“Both sides have to think about whether this bridge can be demolished completely and without replacement,” he recently said. “I think breaking bridges is not a sign of strength. How are we supposed to influence a situation that we perceive as unacceptable, when we cut the last connections?”
The former German foreign minister Heiko Maas, also from the SPD, presented the pipeline as a means of staying in touch with Russia. A “strategy of burned bridges”, he said, is not only wrong but also dangerous, since this would push Russia into close economic and military cooperation with China.
Sometimes this approach tips into outright appeasement. The former Brandenburg state premier Matthias Platzeck, a Social Democrat, landed in hot water in 2014 when he said “the annexation of Crimea must be retroactively arranged under international law so that it’s acceptable for everyone”. Platzeck was also chair of the German-Russian Forum business lobby.
But the greatest enthusiast has been Manuela Schwesig, the prime minister of Mecklenburg-West Pomerania, who has repeatedly clashed with the Greens. The pipeline makes landfall in her state at the seaport of Mukran, in the very north-east of Rügen. She has been a leading advocate, celebrates Russia Day every year and even set up a foundation to protect firms from US sanctions, which bears the title Foundation for Climate and Environmental Protection. Schwesig’s personal popularity has not been dented by this support for the pipeline.
“If we want to get out of nuclear energy and coal power, we need gas at least for a transitional period,” she has said.
So to win Baerbock not only has to take on her coalition partners, but also win an argument with the German public, many of whom agree with Scheswig and are sceptical that the country can afford to wean itself off nuclear power, coal and gas all at the same time.
But Bearbeck has influential allies among energy forecasters. Dirk Messner, head of Germany’s environment agency UBA, in August said NS2 could soon be outdated for climate policy reasons. “Nord Stream 2 could quickly become something of a dinosaur among energy projects, because we want to have [net] zero emissions by 2045”.
Baerbock’s most important potential ally is the European Commission and the law. For years the commission and Gazprom have been at odds. The Russian company has tried to avoid the EU’s regulatory net by arguing that a 2019 energy directive did not apply to the pipeline. Gazprom failed, and now the German regulator along with the EU will take six months to decide if the pipeline meets EU law. Other companies have been given permission to make their case to the German regulator, including Ukraine’s gas grid operator GTSOU and Poland PGNiG.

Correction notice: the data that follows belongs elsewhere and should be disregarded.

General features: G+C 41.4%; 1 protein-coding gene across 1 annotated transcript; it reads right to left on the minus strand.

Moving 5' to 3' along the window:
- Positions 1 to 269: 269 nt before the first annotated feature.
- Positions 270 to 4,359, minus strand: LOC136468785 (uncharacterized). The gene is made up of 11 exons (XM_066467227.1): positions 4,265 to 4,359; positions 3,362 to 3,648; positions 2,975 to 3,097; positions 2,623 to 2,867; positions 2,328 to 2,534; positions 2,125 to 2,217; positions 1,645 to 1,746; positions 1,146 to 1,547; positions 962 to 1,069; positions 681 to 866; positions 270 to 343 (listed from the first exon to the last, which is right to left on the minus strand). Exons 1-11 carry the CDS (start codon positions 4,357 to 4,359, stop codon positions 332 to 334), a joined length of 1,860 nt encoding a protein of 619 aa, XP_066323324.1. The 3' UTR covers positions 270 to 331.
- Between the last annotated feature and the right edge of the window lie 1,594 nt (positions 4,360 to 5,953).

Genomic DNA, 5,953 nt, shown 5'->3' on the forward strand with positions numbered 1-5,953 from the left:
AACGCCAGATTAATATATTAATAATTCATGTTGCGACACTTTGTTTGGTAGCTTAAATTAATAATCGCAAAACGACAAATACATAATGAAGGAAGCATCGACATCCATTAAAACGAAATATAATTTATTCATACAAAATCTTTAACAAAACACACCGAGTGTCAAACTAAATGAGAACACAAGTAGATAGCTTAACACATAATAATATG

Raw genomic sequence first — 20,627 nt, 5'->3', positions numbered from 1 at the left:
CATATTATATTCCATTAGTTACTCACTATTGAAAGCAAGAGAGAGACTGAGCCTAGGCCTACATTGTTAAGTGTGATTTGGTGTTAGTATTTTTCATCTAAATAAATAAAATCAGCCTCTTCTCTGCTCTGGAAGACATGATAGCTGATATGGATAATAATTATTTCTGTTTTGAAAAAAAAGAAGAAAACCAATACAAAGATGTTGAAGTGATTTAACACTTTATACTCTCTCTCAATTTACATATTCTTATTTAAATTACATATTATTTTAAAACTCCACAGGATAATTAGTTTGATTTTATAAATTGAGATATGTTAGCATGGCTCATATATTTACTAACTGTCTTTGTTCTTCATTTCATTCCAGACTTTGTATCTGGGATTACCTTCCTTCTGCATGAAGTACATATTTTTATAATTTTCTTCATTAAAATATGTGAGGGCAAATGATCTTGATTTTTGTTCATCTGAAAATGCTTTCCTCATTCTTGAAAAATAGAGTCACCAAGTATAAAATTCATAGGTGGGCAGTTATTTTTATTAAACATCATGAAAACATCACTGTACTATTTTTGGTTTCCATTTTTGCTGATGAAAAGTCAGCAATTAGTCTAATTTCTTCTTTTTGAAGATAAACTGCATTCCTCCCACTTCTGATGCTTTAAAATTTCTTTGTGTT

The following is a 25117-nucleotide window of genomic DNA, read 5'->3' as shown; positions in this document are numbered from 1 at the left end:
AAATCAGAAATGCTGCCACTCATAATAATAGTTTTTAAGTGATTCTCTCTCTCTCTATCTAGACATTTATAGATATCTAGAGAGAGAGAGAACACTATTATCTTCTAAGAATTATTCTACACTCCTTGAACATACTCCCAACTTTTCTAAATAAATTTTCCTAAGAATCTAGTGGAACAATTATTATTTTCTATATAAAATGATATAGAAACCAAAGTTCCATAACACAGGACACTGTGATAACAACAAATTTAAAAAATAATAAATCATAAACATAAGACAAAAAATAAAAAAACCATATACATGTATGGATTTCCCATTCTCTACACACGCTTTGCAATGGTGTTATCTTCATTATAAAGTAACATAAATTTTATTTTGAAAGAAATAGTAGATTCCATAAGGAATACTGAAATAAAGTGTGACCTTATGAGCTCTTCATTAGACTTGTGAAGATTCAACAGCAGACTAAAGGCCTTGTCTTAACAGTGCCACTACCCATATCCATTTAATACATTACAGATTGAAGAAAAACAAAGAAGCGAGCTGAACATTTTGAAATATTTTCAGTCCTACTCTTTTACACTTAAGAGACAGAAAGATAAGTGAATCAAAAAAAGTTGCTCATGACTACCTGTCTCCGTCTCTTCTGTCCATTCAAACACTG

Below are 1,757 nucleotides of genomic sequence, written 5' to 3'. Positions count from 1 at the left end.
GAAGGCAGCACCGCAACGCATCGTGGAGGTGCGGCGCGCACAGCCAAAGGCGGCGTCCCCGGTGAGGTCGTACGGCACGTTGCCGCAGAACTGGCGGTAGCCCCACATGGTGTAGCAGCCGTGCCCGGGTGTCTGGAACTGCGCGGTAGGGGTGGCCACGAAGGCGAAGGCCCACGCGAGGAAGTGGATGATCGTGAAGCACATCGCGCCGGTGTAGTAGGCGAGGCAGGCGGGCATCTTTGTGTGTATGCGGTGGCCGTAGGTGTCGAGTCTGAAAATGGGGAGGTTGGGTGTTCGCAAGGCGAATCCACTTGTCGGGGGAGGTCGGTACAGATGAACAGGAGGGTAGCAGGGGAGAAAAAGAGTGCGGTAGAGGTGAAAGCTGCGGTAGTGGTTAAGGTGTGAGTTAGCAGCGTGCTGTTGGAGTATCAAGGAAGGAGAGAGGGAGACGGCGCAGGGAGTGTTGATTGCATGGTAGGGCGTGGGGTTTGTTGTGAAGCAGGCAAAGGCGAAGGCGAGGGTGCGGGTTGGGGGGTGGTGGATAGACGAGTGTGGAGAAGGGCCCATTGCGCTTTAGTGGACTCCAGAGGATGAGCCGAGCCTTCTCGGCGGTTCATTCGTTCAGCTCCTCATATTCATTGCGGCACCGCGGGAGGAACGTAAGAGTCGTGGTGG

A whole series of EU regulatory requirements on third-party access, ownership unbundling and tariff transparency come into play. The unbundling requires pipeline owners to be different from the suppliers of the gas flowing in the pipes, something Gazprom opposes.
“It is clear that European energy law also applies to this project, the separation of trade and transport is clearly specified,” said Sven Giegold, Germany’s new influential state secretary for economic affairs in the ministry of climate change.
In a land where the rule of law matters, Habeck also sees a way to kill the project: “The aim of the laws is to prevent monopolies and dependencies. The network and operations must be separate for this pipeline as well, and that is not the case. There was a lot of political pressure under the last federal government to approve Nord Stream 2. Even so, it is not in operation. The Federal Network Agency will check the documents in accordance with the law – as it should do”.
In a possible bid to strong arm the regulator, Schmidt said, Gazprom has not been cashing in by providing additional volumes through the Belarus, Poland or Ukrainian route. “They have ample pipeline capacity that they could be using right now, but they are not. They have not broken their contracts, but nor have they followed normal market dynamics by booking additional capacity.”
A mother of all legal battles awaits, and in the meantime, the suitcase without the handle awaits its fate.